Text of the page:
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on August 20, 2014
"Fascist" and "fascism" are words that people throw around loosely these days. Many use them as synonyms for "authoritarian," "racist," or "anti-Semitic." In reality, however, "fascist" is a technical term that refers to a rather specific political phenomenon. Using it loosely obscures genuine fascism, making it hard to recognize and fight it.

In "The Anatomy of Fascism," Robert O. Paxton seeks both to identify the key features of fascism and to describe five stages that a fascist movement may pass through. Arguing that fascism cannot easily be located on the traditional left-right political continuum, Paxton argues that its most salient features are: opposition to both the Left and the bourgeoisie; heavy reliance on emotion-filled mass politics; the idea that it represents a chosen nation/race/people; and a willingness to use violence to advance its ends.

Much of the book is devoted to a discussion of the five stages fascism may pass through, illustrated by copious examples, not only from Nazism and Italian fascism--the only fascist movements that have passed through all five stages--but also from unsuccessful fascist movements in such countries as France, the United Kingdom, Norway, Hungary, and Romania. He also discusses fascist movements outside Europe, including in the United States.

According to Paxton, the seeds of fascism exist in every developed or semi-developed country, for it is an outgrowth of modernity. Fascism does not have to display the swastika, use the Nazi salute, or be anti-Semitic.(It does, however, always identify one or more internal enemies which are supposedly preventing the chosen nation/race/people from fulfilling their destiny.) Most fascist movements fail; that is, they never achieve political power. History suggests that they come to power in a severe crisis, when asked to join a political coalition that is already in power.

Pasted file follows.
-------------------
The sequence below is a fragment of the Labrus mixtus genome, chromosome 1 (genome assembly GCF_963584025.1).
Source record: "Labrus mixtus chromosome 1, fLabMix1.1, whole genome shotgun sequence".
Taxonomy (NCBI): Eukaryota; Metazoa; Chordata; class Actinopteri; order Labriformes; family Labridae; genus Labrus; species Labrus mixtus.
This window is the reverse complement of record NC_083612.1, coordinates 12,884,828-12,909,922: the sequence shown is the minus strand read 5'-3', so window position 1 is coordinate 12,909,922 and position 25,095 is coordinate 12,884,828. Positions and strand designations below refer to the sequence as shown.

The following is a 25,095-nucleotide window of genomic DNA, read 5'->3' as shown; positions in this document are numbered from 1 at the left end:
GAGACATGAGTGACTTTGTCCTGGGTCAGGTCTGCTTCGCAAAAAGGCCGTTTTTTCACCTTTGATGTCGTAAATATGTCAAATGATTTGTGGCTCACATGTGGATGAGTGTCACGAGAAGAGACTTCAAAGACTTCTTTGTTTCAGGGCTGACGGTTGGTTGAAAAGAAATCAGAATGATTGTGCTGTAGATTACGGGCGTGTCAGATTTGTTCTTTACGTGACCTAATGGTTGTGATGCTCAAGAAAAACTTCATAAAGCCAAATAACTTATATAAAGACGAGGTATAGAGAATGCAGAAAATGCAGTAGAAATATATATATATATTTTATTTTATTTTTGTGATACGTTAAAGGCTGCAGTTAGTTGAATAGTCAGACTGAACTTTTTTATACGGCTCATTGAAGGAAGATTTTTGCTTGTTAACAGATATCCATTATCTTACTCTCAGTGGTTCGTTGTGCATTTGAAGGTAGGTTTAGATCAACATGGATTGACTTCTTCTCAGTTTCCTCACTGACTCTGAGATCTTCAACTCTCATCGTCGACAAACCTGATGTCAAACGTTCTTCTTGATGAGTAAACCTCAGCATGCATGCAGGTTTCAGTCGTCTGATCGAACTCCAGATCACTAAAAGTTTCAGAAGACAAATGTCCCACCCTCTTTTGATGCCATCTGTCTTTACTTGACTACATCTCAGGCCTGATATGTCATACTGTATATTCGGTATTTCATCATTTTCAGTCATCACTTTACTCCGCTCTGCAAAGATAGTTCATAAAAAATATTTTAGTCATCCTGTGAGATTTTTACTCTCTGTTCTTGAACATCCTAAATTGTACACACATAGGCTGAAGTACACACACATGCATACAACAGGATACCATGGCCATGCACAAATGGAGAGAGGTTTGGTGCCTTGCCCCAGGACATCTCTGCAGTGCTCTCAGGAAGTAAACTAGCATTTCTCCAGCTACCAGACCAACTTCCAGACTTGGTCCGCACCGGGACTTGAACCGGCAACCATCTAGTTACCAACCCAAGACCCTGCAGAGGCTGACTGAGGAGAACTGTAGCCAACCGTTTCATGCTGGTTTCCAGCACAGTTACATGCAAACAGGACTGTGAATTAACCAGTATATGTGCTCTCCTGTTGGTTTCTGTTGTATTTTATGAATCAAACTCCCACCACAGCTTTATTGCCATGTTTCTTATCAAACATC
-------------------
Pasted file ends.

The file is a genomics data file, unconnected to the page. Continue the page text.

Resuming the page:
I strongly recommend "The Anatomy of Fascism" to anyone who is interested in political science or early twentieth century European history. It is quite readable and should be accessible to a fairly broad audience.:
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on January 23, 2014
“The Anatomy of Fascism”
by Robert O. Paxton
So what exactly is Fascism ? Some claim “Same as Communism”, British Socialist and politician John Strachey in his post WW2 book “The Coming Struggle for Power” claims it to be “Any system dedicated to the suppression of the Working Class.” Paxton shows how neither claim has much validity nor does it apply to alleged Fascist dictators such as Franco, Salazar, and Pèron. Why ? Read the book and learn for yourself.
I spent some years in Ghana, West Africa, where Kwame N’krumah flirted with both Fascism and Communism. He seemed to be trying to combine them using Russians and Hannah Reitsch, a devoted ex Nazi, as advisers. It may have been Hannah’s influence that made him launch a referendum similar to that which gave Hitler absolute power. His Convention People’s Party was made the sole party in Ghana and even the flag was changed to the Party colours. Party hacks also began laws unto themselves in the best Fascist style.